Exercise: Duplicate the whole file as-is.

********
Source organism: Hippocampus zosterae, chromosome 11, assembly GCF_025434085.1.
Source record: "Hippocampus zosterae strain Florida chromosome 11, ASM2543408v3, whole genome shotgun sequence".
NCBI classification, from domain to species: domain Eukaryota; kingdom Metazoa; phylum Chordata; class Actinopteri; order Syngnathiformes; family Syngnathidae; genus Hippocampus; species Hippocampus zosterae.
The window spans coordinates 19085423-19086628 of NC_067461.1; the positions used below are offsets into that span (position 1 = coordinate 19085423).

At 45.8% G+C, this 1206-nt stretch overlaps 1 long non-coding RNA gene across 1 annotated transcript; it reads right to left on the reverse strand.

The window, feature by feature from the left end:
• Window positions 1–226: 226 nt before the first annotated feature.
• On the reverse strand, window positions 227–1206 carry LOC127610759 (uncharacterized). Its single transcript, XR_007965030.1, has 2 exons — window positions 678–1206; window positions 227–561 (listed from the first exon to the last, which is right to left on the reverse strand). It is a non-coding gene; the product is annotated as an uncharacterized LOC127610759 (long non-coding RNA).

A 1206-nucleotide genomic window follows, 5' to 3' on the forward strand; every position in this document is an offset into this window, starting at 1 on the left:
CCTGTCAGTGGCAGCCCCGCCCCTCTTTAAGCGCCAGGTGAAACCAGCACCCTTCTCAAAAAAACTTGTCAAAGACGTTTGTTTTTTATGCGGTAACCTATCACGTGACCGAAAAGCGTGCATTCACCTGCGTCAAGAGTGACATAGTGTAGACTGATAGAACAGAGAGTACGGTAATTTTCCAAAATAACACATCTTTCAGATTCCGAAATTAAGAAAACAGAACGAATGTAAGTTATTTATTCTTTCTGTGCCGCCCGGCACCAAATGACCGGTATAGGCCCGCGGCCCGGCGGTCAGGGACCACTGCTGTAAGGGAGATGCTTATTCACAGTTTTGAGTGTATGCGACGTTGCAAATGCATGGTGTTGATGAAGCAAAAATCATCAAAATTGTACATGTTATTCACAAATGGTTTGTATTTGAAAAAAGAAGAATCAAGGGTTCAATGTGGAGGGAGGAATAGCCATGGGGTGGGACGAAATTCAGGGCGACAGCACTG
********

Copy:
Source organism: Hippocampus zosterae, chromosome 11, assembly GCF_025434085.1.
Source record: "Hippocampus zosterae strain Florida chromosome 11, ASM2543408v3, whole genome shotgun sequence".
NCBI classification, from domain to species: domain Eukaryota; kingdom Metazoa; phylum Chordata; class Actinopteri; order Syngnathiformes; family Syngnathidae; genus Hippocampus; species Hippocampus zosterae.
The window spans coordinates 19085423-19086628 of NC_067461.1; the positions used below are offsets into that span (position 1 = coordinate 19085423).

At 45.8% G+C, this 1206-nt stretch overlaps 1 long non-coding RNA gene across 1 annotated transcript; it reads right to left on the reverse strand.

The window, feature by feature from the left end:
• Window positions 1–226: 226 nt before the first annotated feature.
• On the reverse strand, window positions 227–1206 carry LOC127610759 (uncharacterized). Its single transcript, XR_007965030.1, has 2 exons — window positions 678–1206; window positions 227–561 (listed from the first exon to the last, which is right to left on the reverse strand). It is a non-coding gene; the product is annotated as an uncharacterized LOC127610759 (long non-coding RNA).

A 1206-nucleotide genomic window follows, 5' to 3' on the forward strand; every position in this document is an offset into this window, starting at 1 on the left:
CCTGTCAGTGGCAGCCCCGCCCCTCTTTAAGCGCCAGGTGAAACCAGCACCCTTCTCAAAAAAACTTGTCAAAGACGTTTGTTTTTTATGCGGTAACCTATCACGTGACCGAAAAGCGTGCATTCACCTGCGTCAAGAGTGACATAGTGTAGACTGATAGAACAGAGAGTACGGTAATTTTCCAAAATAACACATCTTTCAGATTCCGAAATTAAGAAAACAGAACGAATGTAAGTTATTTATTCTTTCTGTGCCGCCCGGCACCAAATGACCGGTATAGGCCCGCGGCCCGGCGGTCAGGGACCACTGCTGTAAGGGAGATGCTTATTCACAGTTTTGAGTGTATGCGACGTTGCAAATGCATGGTGTTGATGAAGCAAAAATCATCAAAATTGTACATGTTATTCACAAATGGTTTGTATTTGAAAAAAGAAGAATCAAGGGTTCAATGTGGAGGGAGGAATAGCCATGGGGTGGGACGAAATTCAGGGCGACAGCACTG